The RFS is a central planning scheme requiring specified volumes of biofuels to be sold in the nation’s motor fuel supply over a 17-year period. As incorporated into the Clean Air Act by the so-called Energy Independence and Security Act (EISA) of 2007, the quota for total renewable fuels increase from 4 billion gallons in 2006 to 36 billion gallons in 2022.

The RFS, however, also authorizes the Environmental Protection Agency to make annual adjustments to the quota (known as Renewable Volume Obligations or RVOs) if the administrator determines there is an “inadequate domestic supply.”

Renewable fuel lobbyists have been castigating EPA ever since November 2013 when the agency, for the first time, proposed to reduce the statutory targets based on the “blend wall” — a set of market constraints limiting the supply of biofuels that can actually be sold to consumers.  Although the final RVOs adopted by EPA in November 2015 restored much of the cutbacks proposed in 2013, Dinneen and other renewable fuel lobbyists continue to cry foul and demand that EPA force refiners to buy ethanol at the statutory volumes.

Contrary to popular misconception, the RFS does not expire after 2022. Rather, the Clean Air Act leaves it up to EPA to decide post-2022 targets based on the agency’s assessment of various factors such as the impacts of biofuel production and use on the environment, energy security, and job creation.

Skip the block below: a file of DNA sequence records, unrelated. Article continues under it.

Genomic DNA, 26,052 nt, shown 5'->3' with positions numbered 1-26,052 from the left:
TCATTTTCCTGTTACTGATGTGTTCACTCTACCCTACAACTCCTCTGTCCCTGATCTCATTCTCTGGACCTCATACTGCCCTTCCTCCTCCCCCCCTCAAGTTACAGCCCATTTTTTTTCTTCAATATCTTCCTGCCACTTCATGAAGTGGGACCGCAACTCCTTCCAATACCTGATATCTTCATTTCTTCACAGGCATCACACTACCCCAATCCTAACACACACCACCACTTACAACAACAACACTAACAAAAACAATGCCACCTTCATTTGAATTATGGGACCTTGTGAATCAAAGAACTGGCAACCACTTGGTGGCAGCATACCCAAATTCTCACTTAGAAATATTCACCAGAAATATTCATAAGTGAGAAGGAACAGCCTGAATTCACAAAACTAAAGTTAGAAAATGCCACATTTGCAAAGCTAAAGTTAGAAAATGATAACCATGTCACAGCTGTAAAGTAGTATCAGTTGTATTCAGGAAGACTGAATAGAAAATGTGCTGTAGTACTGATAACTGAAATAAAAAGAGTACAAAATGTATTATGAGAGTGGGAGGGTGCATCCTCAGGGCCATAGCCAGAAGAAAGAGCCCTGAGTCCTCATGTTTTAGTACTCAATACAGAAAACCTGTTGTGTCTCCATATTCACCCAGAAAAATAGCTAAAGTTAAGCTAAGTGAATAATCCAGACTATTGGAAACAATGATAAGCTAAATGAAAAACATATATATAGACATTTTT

Bumper Crop of Misinformation

Monica Trauzzi: So you need the RFS post-2022?

Bob Dinneen: Again, until there is a truly free marketplace. You know, ethanol is not subsidized today. The only liquid transportation fuel that receives a subsidy from the taxpayer is, oh, oil. You know, we’re paying refiners to drill deeper in the Gulf of Mexico and to frack in North Dakota and Texas. We aren’t subsidized. I want to see the renewable fuels industry continue to evolve. I want to see new technologies. I want to see new feedstocks. I want to see us get beyond the 10 percent blend wall. All of that happens if the EPA grows a backbone and implements this program in the way that it was intended to be implemented so that refiners have to invest in the infrastructure to allow E85, to enable E15 to be sold. It’s not that hard.

Dinneen has made those points before, so he’s not speaking off the cuff but presenting a settled position. Time for a fact check. [click to continue…]

Post image for Climate Bullies: Dems Ask S.E.C. to Target Shell

Reps. Ted Lieu (D-Calif.), Peter Welch (D-Vt.), and Matt Cartwright (D-Penn.) are at it again. In October, they asked Securities and Exchange Commission Chair Mary Jo White to “investigate ExxonMobil’s past filings to determine whether security laws were violated by failing to disclose material risks related to climate change.” This week they asked her to investigate Shell Oil’s filings to determine if the company “similarly violated securities laws by not properly disclosing climate-related risks.”

Lieu et al. claim the oil companies have known for decades about the seriousness of climate change risks, yet hid those risks from the public by funding ‘denier’ groups. As evidence, they cite an L.A. Times article titled “Big oil braced for global warming while it fought regulations.” The Times reporters claim both companies made significant investments to protect their facilities from sea-level rise, hence must have known how dangerous climate change is. Let’s see if there is anything to that line of argument. [click to continue…]